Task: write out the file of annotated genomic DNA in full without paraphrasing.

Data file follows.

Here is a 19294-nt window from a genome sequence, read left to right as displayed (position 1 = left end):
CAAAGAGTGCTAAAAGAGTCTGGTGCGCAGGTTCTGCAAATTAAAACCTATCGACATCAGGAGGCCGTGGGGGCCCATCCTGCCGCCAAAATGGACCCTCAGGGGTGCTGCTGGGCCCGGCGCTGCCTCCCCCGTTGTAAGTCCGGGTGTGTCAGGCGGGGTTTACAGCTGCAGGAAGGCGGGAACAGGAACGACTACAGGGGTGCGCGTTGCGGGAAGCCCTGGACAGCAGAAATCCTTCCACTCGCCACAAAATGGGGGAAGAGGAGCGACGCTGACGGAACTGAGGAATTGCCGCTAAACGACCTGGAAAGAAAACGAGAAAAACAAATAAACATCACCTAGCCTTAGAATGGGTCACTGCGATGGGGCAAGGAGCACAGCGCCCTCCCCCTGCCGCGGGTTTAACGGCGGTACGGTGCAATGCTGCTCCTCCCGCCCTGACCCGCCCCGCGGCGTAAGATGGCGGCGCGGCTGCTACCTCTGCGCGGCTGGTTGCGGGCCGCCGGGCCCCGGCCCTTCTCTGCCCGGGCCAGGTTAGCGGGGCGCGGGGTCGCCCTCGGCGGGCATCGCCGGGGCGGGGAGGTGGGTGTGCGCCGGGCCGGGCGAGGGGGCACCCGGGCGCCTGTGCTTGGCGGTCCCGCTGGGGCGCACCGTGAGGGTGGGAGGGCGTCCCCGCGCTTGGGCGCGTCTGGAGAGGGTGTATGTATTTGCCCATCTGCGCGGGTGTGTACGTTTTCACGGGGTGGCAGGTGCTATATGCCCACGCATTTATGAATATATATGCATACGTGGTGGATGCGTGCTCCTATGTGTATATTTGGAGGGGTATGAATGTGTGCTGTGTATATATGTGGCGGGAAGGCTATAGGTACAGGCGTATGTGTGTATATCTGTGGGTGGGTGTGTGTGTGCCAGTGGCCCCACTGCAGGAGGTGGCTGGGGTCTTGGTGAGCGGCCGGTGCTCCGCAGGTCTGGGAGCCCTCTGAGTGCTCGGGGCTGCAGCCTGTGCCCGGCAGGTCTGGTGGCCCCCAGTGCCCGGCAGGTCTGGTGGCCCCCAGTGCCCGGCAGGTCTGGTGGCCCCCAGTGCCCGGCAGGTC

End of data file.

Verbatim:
Here is a 19294-nt window from a genome sequence, read left to right as displayed (position 1 = left end):
CAAAGAGTGCTAAAAGAGTCTGGTGCGCAGGTTCTGCAAATTAAAACCTATCGACATCAGGAGGCCGTGGGGGCCCATCCTGCCGCCAAAATGGACCCTCAGGGGTGCTGCTGGGCCCGGCGCTGCCTCCCCCGTTGTAAGTCCGGGTGTGTCAGGCGGGGTTTACAGCTGCAGGAAGGCGGGAACAGGAACGACTACAGGGGTGCGCGTTGCGGGAAGCCCTGGACAGCAGAAATCCTTCCACTCGCCACAAAATGGGGGAAGAGGAGCGACGCTGACGGAACTGAGGAATTGCCGCTAAACGACCTGGAAAGAAAACGAGAAAAACAAATAAACATCACCTAGCCTTAGAATGGGTCACTGCGATGGGGCAAGGAGCACAGCGCCCTCCCCCTGCCGCGGGTTTAACGGCGGTACGGTGCAATGCTGCTCCTCCCGCCCTGACCCGCCCCGCGGCGTAAGATGGCGGCGCGGCTGCTACCTCTGCGCGGCTGGTTGCGGGCCGCCGGGCCCCGGCCCTTCTCTGCCCGGGCCAGGTTAGCGGGGCGCGGGGTCGCCCTCGGCGGGCATCGCCGGGGCGGGGAGGTGGGTGTGCGCCGGGCCGGGCGAGGGGGCACCCGGGCGCCTGTGCTTGGCGGTCCCGCTGGGGCGCACCGTGAGGGTGGGAGGGCGTCCCCGCGCTTGGGCGCGTCTGGAGAGGGTGTATGTATTTGCCCATCTGCGCGGGTGTGTACGTTTTCACGGGGTGGCAGGTGCTATATGCCCACGCATTTATGAATATATATGCATACGTGGTGGATGCGTGCTCCTATGTGTATATTTGGAGGGGTATGAATGTGTGCTGTGTATATATGTGGCGGGAAGGCTATAGGTACAGGCGTATGTGTGTATATCTGTGGGTGGGTGTGTGTGTGCCAGTGGCCCCACTGCAGGAGGTGGCTGGGGTCTTGGTGAGCGGCCGGTGCTCCGCAGGTCTGGGAGCCCTCTGAGTGCTCGGGGCTGCAGCCTGTGCCCGGCAGGTCTGGTGGCCCCCAGTGCCCGGCAGGTCTGGTGGCCCCCAGTGCCCGGCAGGTCTGGTGGCCCCCAGTGCCCGGCAGGTC